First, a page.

Freeserve chants 24/7 unmetered mantra

yeah, but what a racket


Freeserve announced today that it is to offer unmetered access to the Net, as reported by The Register last week. Hedging it's bets the monster ISP has decided to opt for BT's discredited SurfTime product and offer users unmetered off-peak access for £6.99 a month. This option will be made available from May. It's also extending its "Freeserve Time" offer in association with the telco, Energis. Users who spend more than £10 a month routing their voice calls via Energis will receive unmetered 24/7 access to the Net. To prevent the service being swamped with users, it is restricting registrations to just 10,000 a week. This combined telephony and Internet model is taking the lead as the way ISPs can offer users unmetered access to the Net. What's clear is that Freeserve has been forced to act -- and act quickly -- following a spate of announcements concerning unmetered Net access. Far from the being the innovator in this marketplace (apologies to The X-Stream Network) Freeserve has had its hand forced. It has had no choice but to react. Last week Freeserve's share price fell by a third. By mid morning it had rallied somewhat, up 35.25p. No one from Freeserve or Energis was available for comment this morning. ® Related Stories Freeserve dampens Observer speculation on toll-free times Freeserve strikes back with unmetered service Freeserve hops on board the free calls bandwagon AOL hits out at BT


Other stories you might like

  • Employers in denial over success of digital skills training, say exasperated staffers

    Large disparities in views from bosses vs workers on 'talent transformation initiatives,' says survey

    Digital transformation projects are being held back by a lack of skills, according to a new survey, which finds that while many employers believe they are doing well at training up existing staff to meet the requirements, their employees beg to differ.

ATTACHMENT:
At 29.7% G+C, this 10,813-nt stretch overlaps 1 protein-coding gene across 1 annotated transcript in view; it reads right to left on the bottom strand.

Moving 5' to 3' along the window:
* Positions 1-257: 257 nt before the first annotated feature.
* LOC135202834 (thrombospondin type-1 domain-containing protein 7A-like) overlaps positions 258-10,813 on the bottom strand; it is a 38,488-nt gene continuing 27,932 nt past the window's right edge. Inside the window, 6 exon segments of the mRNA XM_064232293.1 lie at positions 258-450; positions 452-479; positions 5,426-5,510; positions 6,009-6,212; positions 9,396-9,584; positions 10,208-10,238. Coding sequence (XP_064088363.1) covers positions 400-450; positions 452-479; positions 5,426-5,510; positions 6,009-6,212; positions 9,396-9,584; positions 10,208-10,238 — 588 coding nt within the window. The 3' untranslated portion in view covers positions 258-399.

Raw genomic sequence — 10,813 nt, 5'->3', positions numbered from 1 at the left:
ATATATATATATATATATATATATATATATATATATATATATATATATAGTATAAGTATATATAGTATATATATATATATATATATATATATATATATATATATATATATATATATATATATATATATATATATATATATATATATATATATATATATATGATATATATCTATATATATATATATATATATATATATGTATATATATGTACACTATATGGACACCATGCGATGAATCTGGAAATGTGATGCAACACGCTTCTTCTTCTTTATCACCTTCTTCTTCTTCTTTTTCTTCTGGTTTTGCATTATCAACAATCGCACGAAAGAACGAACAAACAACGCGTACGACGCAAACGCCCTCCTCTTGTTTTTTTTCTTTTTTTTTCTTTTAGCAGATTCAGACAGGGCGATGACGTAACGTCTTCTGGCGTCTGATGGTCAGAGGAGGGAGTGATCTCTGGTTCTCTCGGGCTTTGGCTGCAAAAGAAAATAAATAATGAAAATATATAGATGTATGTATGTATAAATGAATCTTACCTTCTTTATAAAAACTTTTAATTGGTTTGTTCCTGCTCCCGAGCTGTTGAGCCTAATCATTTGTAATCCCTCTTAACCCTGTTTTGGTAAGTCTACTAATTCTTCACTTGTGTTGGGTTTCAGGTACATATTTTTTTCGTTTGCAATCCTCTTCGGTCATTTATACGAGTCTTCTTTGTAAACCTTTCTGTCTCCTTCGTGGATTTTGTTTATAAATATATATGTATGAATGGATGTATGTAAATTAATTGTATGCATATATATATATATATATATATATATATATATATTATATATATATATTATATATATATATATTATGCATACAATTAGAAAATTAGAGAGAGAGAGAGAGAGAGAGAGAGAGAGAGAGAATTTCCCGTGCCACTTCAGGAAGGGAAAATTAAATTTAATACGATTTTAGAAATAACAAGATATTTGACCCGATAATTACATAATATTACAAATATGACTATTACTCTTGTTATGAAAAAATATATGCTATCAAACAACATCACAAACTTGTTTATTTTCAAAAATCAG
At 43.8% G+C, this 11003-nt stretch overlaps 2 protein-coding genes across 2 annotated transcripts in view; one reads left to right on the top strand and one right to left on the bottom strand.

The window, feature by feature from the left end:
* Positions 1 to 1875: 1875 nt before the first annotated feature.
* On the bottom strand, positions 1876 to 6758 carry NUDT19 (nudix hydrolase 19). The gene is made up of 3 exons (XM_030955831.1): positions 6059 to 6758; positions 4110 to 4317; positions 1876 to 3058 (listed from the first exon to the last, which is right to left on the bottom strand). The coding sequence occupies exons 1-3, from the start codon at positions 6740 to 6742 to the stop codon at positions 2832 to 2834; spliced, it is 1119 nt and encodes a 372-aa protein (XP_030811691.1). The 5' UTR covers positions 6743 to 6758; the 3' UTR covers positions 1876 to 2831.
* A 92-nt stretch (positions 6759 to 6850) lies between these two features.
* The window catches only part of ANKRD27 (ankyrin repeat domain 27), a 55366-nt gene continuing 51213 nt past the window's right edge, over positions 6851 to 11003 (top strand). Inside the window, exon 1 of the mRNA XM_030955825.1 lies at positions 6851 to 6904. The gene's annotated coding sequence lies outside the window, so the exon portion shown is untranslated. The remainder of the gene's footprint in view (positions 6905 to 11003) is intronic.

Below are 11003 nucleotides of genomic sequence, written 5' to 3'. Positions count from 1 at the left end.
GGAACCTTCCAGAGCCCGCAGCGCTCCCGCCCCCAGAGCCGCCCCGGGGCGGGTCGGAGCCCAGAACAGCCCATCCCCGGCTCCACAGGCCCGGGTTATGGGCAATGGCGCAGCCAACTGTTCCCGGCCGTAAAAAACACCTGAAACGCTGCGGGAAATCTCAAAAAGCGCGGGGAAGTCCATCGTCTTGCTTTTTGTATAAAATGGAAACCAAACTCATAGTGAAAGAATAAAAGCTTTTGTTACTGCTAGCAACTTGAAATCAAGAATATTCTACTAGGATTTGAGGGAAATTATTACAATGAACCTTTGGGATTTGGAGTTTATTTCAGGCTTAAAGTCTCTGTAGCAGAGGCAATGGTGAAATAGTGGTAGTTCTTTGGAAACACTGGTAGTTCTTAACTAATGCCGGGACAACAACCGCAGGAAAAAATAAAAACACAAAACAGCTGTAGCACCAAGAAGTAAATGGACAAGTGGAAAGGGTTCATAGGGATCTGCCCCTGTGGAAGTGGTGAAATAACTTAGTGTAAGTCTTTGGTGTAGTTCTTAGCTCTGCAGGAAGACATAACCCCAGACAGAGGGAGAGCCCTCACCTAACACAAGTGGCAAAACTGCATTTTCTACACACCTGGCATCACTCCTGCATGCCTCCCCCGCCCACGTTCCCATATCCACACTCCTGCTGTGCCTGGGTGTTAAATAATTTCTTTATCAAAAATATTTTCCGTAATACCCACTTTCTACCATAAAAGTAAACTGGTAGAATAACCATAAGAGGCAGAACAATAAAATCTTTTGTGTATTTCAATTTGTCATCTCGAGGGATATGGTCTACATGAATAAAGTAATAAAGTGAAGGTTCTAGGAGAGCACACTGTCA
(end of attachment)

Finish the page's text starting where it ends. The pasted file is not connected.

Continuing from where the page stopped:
Skills shortages are nothing new, but the Talent Transformation Global Impact report from research firm Ipsos on behalf of online learning provider Udacity indicates that although digital transformation initiatives are stalling due to a lack of digital talent, enterprises are becoming increasingly out of touch with what their employees need to fill the skills gap.

    The report is the result of two surveys taking in over 2,000 managers and more than 4,000 employees across the US, UK, France, and Germany. It found that 59 per cent of employers state that not having enough skilled employees is having a major or moderate impact on their business.

    Continue reading
  • Saved by the Bill: What if... Microsoft had killed Windows 95?

    Now this looks like a job for me, 'cos we need a little, controversy... 'Cos it feels so NT, without me

    Former Microsoft veep Brad Silverberg has paid tribute to Bill Gates for saving Windows 95.

    Silverberg posted his comment in a Twitter exchange started by Fast co-founder Allison Barr Allen regarding somebody who'd changed your life. Silverberg responded "Bill Gates" and, in response to a question from Microsoft cybersecurity pro Ashanka Iddya, explained Gates's role in Windows 95's survival.

    Continue reading
  • UK government opens consultation on medic-style register for Brit infosec pros

    Are you competent? Ethical? Welcome to UKCSC's new list